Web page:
The Golden Age of Shipping: The Classic Merchant Ship 1900-1960by Robert Gardiner (Editor), Ambrose Greenway (Editor)
By the beginning of the twentieth century, steamers had ousted sailing ships from many of the world's trade routes. The triple expansion engine had provided a mode of propulsion that was economical even in tramping and coastal operations where cost of transportation was usually more important than speed or predictability of delivery, and by 1900 most of the familiar categories of merchantmen were already in existence, and thereafter, although development was steady, it was along established lines until the cargo-handling revolution of the 1960s again threw merchant ship design into the melting pot.
This volume takes up the story with the commercial success of the steam turbine, but for reasons of completeness traces the late nineteenth-century origins of the first specialist types, like the tanker and the refrigerated cargo liner. Each of the main chapters is an in-depth history of a major category of ship, pin-pointing important vessels and designs, and backed with a data table summarizing the variety and evolution of each type. These are supported with shorter sections on more general topics that place ship design in the context of economic and technical developments that influenced all types.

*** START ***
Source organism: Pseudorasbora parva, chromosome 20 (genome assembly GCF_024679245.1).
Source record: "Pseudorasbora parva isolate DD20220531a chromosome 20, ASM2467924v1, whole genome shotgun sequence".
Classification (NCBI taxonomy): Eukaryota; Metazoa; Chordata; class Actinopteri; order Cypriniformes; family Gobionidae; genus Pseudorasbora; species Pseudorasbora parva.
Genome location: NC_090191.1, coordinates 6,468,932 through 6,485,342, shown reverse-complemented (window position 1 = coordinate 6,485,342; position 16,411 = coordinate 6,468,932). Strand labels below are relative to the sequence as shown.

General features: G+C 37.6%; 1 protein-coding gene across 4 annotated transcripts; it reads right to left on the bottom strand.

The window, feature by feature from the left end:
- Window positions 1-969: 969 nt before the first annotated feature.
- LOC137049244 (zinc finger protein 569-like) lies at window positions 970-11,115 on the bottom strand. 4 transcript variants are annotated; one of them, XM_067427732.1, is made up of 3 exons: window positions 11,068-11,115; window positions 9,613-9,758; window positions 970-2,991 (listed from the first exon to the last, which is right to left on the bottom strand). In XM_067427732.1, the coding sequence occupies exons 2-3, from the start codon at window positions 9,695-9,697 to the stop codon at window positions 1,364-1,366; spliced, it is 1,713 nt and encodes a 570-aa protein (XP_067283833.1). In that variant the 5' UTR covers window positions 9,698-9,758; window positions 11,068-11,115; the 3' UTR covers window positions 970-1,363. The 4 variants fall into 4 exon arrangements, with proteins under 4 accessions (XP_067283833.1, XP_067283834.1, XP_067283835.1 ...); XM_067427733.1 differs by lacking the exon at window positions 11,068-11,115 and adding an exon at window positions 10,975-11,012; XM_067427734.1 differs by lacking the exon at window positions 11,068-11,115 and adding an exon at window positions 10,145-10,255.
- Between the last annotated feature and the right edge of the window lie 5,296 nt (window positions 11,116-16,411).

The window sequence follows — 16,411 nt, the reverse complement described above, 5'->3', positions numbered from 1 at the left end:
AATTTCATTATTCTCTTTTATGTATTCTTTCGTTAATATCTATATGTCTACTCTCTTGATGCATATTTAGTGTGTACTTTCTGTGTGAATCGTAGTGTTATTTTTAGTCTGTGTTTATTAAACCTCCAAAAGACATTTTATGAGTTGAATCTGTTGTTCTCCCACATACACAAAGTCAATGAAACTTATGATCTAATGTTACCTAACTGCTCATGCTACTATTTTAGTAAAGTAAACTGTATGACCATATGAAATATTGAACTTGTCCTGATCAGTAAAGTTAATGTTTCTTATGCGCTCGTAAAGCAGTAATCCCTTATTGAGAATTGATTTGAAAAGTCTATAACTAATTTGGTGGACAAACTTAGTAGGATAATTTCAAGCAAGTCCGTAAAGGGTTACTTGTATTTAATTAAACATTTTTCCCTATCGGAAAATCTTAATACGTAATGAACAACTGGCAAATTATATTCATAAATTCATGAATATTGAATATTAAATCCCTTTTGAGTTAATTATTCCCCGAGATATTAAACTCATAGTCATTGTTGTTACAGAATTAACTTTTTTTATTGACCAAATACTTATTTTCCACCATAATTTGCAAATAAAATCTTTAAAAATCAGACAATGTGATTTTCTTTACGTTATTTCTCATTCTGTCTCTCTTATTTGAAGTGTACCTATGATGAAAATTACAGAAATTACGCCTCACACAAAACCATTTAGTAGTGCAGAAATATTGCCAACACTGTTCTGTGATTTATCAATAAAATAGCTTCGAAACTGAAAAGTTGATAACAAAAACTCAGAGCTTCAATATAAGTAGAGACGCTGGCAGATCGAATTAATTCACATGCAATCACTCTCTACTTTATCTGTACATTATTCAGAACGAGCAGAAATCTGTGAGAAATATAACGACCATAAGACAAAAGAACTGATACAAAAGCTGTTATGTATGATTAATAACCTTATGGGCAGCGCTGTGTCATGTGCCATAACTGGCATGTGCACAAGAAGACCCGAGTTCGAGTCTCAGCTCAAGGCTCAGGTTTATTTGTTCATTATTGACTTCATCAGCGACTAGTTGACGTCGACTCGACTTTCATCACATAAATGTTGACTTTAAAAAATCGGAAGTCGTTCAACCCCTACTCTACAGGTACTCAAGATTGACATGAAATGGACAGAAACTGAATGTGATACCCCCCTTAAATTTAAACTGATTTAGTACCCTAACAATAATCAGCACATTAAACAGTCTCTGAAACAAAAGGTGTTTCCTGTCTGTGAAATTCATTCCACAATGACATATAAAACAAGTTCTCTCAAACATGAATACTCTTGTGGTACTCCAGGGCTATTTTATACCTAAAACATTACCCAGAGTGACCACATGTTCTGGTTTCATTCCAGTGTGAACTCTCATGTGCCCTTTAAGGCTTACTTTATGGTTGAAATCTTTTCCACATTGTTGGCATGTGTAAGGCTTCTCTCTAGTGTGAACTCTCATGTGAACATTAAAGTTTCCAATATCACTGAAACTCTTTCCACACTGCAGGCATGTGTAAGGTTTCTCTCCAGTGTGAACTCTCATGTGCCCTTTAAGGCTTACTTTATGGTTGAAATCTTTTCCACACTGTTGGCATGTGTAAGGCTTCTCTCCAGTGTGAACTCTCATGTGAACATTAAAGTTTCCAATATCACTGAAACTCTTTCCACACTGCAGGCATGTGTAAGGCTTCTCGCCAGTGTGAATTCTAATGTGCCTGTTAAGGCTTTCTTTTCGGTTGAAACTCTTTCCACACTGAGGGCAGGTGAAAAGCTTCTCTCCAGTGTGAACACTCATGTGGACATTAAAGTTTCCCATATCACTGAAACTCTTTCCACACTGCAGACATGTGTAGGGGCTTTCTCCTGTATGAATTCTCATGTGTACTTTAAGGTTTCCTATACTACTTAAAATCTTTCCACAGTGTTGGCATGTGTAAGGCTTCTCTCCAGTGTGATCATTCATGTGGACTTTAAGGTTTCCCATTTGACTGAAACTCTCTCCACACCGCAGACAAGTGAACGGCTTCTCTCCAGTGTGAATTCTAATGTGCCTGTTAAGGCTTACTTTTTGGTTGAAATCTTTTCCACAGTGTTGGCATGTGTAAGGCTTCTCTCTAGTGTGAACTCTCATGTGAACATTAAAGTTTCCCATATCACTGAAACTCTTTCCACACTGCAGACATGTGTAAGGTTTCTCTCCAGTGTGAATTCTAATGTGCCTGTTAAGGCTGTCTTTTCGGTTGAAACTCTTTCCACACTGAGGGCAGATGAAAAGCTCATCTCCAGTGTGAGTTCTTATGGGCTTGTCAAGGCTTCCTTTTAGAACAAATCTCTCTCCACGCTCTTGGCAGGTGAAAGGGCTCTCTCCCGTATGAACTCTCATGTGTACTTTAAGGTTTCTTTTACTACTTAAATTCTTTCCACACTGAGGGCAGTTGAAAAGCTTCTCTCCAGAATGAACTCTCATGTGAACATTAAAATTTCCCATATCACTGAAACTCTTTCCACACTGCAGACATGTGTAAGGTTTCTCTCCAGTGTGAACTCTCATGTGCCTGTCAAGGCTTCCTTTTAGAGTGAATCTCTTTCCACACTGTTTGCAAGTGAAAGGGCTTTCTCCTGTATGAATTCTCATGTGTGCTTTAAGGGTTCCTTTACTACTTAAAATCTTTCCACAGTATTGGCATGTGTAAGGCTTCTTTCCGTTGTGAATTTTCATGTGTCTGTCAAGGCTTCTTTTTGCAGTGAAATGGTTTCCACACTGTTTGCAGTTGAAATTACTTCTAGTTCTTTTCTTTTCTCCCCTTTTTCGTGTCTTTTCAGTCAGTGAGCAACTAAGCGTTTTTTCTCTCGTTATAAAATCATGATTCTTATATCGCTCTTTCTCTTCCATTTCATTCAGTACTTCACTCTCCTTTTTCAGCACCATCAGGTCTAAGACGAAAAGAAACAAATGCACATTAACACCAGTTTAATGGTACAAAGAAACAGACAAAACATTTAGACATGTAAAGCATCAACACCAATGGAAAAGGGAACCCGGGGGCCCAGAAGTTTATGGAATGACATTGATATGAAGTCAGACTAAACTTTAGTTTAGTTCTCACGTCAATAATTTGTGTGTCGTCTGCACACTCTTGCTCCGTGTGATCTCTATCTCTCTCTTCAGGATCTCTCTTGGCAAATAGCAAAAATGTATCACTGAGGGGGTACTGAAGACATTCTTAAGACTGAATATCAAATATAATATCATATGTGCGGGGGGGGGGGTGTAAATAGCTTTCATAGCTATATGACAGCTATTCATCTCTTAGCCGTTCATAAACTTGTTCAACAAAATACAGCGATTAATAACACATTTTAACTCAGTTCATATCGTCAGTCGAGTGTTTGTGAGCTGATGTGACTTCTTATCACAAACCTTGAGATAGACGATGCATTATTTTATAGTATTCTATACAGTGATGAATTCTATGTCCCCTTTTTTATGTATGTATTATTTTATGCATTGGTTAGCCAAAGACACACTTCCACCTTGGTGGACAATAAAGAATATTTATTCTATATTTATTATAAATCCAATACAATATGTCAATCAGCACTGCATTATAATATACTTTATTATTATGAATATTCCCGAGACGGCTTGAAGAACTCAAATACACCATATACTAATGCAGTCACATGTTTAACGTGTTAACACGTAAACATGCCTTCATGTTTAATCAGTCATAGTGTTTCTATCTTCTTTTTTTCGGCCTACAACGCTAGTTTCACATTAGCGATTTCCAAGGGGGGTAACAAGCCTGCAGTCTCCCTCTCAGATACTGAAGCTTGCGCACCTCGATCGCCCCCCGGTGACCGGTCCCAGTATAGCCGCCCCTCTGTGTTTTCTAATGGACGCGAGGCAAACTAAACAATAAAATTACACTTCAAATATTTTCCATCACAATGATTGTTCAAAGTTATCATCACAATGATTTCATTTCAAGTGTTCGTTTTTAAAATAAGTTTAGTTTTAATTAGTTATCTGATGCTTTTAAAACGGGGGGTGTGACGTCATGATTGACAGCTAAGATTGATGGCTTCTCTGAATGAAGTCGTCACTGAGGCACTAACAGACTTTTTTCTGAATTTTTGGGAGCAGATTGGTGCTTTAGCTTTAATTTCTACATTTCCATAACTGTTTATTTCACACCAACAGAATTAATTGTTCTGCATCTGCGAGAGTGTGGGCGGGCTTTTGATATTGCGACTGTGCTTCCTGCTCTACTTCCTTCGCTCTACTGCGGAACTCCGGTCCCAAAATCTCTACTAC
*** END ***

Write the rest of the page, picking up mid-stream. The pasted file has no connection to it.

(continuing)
The traditional cargo vessels and the great ocean liners, classic in their design and function, have all but disappeared, allowing The Golden Age of Shipping to tell the full story of an era which is now closed.
- Chartwell Books
- Publication date:
- Product dimensions:
- 10.19(w) x 12.01(h) x 0.99(d)
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